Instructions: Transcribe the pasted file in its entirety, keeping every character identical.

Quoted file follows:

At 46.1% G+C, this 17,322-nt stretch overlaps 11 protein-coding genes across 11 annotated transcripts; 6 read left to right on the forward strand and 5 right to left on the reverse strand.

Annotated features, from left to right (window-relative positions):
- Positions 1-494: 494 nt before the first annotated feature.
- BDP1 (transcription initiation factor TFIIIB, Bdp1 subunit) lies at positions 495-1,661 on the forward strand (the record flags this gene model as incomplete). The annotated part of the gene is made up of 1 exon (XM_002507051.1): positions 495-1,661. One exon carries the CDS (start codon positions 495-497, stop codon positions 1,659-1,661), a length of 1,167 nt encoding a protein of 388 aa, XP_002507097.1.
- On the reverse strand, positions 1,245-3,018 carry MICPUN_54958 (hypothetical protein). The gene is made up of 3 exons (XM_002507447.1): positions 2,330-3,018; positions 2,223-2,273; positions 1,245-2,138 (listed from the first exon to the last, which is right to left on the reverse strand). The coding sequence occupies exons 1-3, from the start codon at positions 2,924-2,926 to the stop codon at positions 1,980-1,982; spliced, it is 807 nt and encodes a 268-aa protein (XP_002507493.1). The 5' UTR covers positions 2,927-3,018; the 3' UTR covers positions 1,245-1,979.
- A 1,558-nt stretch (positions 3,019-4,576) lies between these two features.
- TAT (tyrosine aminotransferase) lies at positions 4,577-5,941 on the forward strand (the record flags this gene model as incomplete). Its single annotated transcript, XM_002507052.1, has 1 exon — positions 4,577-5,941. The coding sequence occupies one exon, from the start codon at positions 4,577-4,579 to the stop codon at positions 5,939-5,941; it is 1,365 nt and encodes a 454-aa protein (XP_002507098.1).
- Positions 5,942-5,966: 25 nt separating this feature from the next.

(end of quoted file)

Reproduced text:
At 46.1% G+C, this 17,322-nt stretch overlaps 11 protein-coding genes across 11 annotated transcripts; 6 read left to right on the forward strand and 5 right to left on the reverse strand.

Annotated features, from left to right (window-relative positions):
- Positions 1-494: 494 nt before the first annotated feature.
- BDP1 (transcription initiation factor TFIIIB, Bdp1 subunit) lies at positions 495-1,661 on the forward strand (the record flags this gene model as incomplete). The annotated part of the gene is made up of 1 exon (XM_002507051.1): positions 495-1,661. One exon carries the CDS (start codon positions 495-497, stop codon positions 1,659-1,661), a length of 1,167 nt encoding a protein of 388 aa, XP_002507097.1.
- On the reverse strand, positions 1,245-3,018 carry MICPUN_54958 (hypothetical protein). The gene is made up of 3 exons (XM_002507447.1): positions 2,330-3,018; positions 2,223-2,273; positions 1,245-2,138 (listed from the first exon to the last, which is right to left on the reverse strand). The coding sequence occupies exons 1-3, from the start codon at positions 2,924-2,926 to the stop codon at positions 1,980-1,982; spliced, it is 807 nt and encodes a 268-aa protein (XP_002507493.1). The 5' UTR covers positions 2,927-3,018; the 3' UTR covers positions 1,245-1,979.
- A 1,558-nt stretch (positions 3,019-4,576) lies between these two features.
- TAT (tyrosine aminotransferase) lies at positions 4,577-5,941 on the forward strand (the record flags this gene model as incomplete). Its single annotated transcript, XM_002507052.1, has 1 exon — positions 4,577-5,941. The coding sequence occupies one exon, from the start codon at positions 4,577-4,579 to the stop codon at positions 5,939-5,941; it is 1,365 nt and encodes a 454-aa protein (XP_002507098.1).
- Positions 5,942-5,966: 25 nt separating this feature from the next.